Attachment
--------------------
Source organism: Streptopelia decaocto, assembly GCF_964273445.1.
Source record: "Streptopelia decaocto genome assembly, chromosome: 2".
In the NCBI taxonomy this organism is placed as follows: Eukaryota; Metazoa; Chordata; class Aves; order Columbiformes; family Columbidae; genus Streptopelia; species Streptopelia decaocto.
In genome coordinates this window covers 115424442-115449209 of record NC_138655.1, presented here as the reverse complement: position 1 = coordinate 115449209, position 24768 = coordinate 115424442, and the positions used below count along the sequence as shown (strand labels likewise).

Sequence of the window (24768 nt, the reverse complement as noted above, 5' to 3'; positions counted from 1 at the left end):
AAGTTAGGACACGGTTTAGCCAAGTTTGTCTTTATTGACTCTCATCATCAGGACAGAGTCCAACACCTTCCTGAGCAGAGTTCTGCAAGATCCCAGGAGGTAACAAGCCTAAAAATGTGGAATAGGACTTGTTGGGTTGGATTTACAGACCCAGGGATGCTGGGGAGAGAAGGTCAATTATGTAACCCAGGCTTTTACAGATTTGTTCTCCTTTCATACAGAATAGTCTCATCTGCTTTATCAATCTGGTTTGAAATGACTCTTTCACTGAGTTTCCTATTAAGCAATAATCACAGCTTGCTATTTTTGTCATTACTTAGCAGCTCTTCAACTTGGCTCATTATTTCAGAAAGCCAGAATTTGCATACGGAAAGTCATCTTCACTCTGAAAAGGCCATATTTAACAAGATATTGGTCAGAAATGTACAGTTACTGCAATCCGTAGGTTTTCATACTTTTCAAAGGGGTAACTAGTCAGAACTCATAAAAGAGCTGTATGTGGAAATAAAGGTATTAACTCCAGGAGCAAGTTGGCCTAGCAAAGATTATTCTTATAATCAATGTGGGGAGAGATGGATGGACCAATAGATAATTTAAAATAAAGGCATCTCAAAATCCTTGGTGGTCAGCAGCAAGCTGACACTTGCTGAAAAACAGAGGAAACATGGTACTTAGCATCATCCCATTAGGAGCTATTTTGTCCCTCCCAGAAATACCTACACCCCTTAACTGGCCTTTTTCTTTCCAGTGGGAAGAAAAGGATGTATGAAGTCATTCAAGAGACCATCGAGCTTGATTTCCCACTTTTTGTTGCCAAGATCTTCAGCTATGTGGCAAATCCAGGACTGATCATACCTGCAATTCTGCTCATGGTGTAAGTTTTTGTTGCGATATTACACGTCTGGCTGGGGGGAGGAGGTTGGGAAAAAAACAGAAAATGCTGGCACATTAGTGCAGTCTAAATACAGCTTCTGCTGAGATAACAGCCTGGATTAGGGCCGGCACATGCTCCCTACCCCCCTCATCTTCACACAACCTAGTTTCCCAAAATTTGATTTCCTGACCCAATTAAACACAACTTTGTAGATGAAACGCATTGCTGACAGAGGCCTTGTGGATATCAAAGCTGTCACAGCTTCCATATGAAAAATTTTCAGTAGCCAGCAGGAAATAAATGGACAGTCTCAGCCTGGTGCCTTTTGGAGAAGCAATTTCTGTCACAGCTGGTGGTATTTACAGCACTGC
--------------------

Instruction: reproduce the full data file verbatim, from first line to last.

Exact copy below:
Source organism: Streptopelia decaocto, assembly GCF_964273445.1.
Source record: "Streptopelia decaocto genome assembly, chromosome: 2".
In the NCBI taxonomy this organism is placed as follows: Eukaryota; Metazoa; Chordata; class Aves; order Columbiformes; family Columbidae; genus Streptopelia; species Streptopelia decaocto.
In genome coordinates this window covers 115424442-115449209 of record NC_138655.1, presented here as the reverse complement: position 1 = coordinate 115449209, position 24768 = coordinate 115424442, and the positions used below count along the sequence as shown (strand labels likewise).

Sequence of the window (24768 nt, the reverse complement as noted above, 5' to 3'; positions counted from 1 at the left end):
AAGTTAGGACACGGTTTAGCCAAGTTTGTCTTTATTGACTCTCATCATCAGGACAGAGTCCAACACCTTCCTGAGCAGAGTTCTGCAAGATCCCAGGAGGTAACAAGCCTAAAAATGTGGAATAGGACTTGTTGGGTTGGATTTACAGACCCAGGGATGCTGGGGAGAGAAGGTCAATTATGTAACCCAGGCTTTTACAGATTTGTTCTCCTTTCATACAGAATAGTCTCATCTGCTTTATCAATCTGGTTTGAAATGACTCTTTCACTGAGTTTCCTATTAAGCAATAATCACAGCTTGCTATTTTTGTCATTACTTAGCAGCTCTTCAACTTGGCTCATTATTTCAGAAAGCCAGAATTTGCATACGGAAAGTCATCTTCACTCTGAAAAGGCCATATTTAACAAGATATTGGTCAGAAATGTACAGTTACTGCAATCCGTAGGTTTTCATACTTTTCAAAGGGGTAACTAGTCAGAACTCATAAAAGAGCTGTATGTGGAAATAAAGGTATTAACTCCAGGAGCAAGTTGGCCTAGCAAAGATTATTCTTATAATCAATGTGGGGAGAGATGGATGGACCAATAGATAATTTAAAATAAAGGCATCTCAAAATCCTTGGTGGTCAGCAGCAAGCTGACACTTGCTGAAAAACAGAGGAAACATGGTACTTAGCATCATCCCATTAGGAGCTATTTTGTCCCTCCCAGAAATACCTACACCCCTTAACTGGCCTTTTTCTTTCCAGTGGGAAGAAAAGGATGTATGAAGTCATTCAAGAGACCATCGAGCTTGATTTCCCACTTTTTGTTGCCAAGATCTTCAGCTATGTGGCAAATCCAGGACTGATCATACCTGCAATTCTGCTCATGGTGTAAGTTTTTGTTGCGATATTACACGTCTGGCTGGGGGGAGGAGGTTGGGAAAAAAACAGAAAATGCTGGCACATTAGTGCAGTCTAAATACAGCTTCTGCTGAGATAACAGCCTGGATTAGGGCCGGCACATGCTCCCTACCCCCCTCATCTTCACACAACCTAGTTTCCCAAAATTTGATTTCCTGACCCAATTAAACACAACTTTGTAGATGAAACGCATTGCTGACAGAGGCCTTGTGGATATCAAAGCTGTCACAGCTTCCATATGAAAAATTTTCAGTAGCCAGCAGGAAATAAATGGACAGTCTCAGCCTGGTGCCTTTTGGAGAAGCAATTTCTGTCACAGCTGGTGGTATTTACAGCACTGC